While Fast Pitch — and a smaller Fall Pitch event in which the group invested $15,000 in two organizations — successfully met SVP’s goal to support social innovation, “We felt it was really limiting our potential to have an impact in the community,” Ms. Calhoun said.
The new program “enables our partners to learn more about different social challenges Pittsburgh is facing and gives us more opportunity to plug in and add value and expertise to help solve those problems,” she said.
This year SVP won’t charge participants; eventually it will set a tuition fee of about $1,500 for participants in Full Circle.
The new format also could include speed brainstorming sessions among three to four of the cohort nonprofits, and mini-pitch nights during which nonprofit leaders could hone their communication skills.
Social Venture Partners was founded in 1997 in Seattle by a software entrepreneur who believed philanthropists should work one-on-one with nonprofits to address civic problems. The Pittsburgh organization launched in 2001 and SVP now has affiliates in 39 cities worldwide.
To provide nonprofits in its cohorts with more business know-how, SVP Pittsburgh will tap New Sun Rising, a 10-year-old organization in Millvale that assists social enterprises with business plans and helps identify the financial resources they require.
New Sun Rising has worked on projects in 40 neighborhoods in the region, including helping to develop and identify revenue streams for the nonprofit Millvale Community Library.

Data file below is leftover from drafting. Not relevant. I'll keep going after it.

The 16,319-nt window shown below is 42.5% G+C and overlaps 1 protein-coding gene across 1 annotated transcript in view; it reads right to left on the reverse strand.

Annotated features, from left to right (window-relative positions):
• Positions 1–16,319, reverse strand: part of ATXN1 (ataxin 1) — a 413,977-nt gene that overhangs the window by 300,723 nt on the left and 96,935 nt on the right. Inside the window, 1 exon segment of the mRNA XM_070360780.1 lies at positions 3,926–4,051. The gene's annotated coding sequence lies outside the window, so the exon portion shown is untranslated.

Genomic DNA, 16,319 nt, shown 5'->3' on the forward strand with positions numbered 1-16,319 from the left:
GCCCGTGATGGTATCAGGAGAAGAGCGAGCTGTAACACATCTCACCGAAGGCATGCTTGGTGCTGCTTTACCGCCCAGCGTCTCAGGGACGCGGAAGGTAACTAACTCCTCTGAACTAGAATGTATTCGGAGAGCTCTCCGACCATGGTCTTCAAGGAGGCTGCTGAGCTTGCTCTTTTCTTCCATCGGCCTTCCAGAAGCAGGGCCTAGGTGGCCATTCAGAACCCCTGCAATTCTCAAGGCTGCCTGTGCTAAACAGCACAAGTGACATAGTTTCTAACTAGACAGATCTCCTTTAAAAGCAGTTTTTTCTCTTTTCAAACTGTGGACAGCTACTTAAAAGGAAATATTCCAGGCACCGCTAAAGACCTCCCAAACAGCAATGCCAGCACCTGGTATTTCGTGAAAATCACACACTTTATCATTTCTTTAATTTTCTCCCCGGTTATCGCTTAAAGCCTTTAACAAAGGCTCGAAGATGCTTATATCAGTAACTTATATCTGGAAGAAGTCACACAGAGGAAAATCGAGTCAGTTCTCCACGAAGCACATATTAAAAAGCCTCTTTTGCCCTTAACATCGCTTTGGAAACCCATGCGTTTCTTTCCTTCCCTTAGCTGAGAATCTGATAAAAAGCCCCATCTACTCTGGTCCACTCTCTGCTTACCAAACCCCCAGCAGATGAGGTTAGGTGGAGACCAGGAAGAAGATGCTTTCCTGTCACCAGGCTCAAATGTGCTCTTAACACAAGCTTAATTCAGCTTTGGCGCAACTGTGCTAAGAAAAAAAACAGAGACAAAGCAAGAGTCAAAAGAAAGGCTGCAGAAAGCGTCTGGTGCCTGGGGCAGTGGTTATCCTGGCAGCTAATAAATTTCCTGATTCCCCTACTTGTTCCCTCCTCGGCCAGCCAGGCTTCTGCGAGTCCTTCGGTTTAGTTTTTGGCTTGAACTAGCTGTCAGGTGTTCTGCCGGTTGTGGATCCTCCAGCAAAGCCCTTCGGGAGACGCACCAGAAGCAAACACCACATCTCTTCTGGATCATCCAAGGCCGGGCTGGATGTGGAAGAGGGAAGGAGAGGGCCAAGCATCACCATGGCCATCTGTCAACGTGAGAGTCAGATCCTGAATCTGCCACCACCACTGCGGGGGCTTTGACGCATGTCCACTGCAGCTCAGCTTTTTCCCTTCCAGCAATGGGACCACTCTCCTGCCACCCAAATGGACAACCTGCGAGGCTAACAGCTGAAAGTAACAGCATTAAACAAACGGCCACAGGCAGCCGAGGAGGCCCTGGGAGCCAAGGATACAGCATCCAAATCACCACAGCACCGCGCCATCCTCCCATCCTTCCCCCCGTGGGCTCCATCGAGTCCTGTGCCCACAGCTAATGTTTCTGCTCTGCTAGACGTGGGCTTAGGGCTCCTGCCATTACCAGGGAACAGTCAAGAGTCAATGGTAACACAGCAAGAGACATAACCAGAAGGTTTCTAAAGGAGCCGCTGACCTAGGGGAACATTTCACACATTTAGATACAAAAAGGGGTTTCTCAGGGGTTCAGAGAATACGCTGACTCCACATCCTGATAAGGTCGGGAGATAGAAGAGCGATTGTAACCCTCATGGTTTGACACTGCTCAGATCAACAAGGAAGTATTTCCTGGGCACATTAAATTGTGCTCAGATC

According to its executive director, Scott Wolovich, the organization operates “launch” incubators in Millvale, where it hopes to create a locally sourced food hub that will employ local residents; and in the Hilltop-Allentown neighborhood, where efforts include working with the Hilltop Men’s Group to restore the community through environmentally conscious cleanup projects.
The Hilltop Men’s Group will secure contracts for the projects and pay its members — many of whom have employment barriers — to do the work including cleaning up vacant lots and landscaping.
New Sun Rising and SVP “had been running in the same circles but never directly collaborated,” said Mr. Wolovich.
When he met with Social Venture Partners last fall about a partnership, “We immediately recognized some gaps in the community in terms of support for nonprofits — especially around innovation and income-generating strategies,” he said.
“While nonprofits have different goals and objectives, there are a lot of for-profit strategies that have great potential to impact the nonprofit sector.”
Joyce Gannon: email@example.com or 412-263-1580.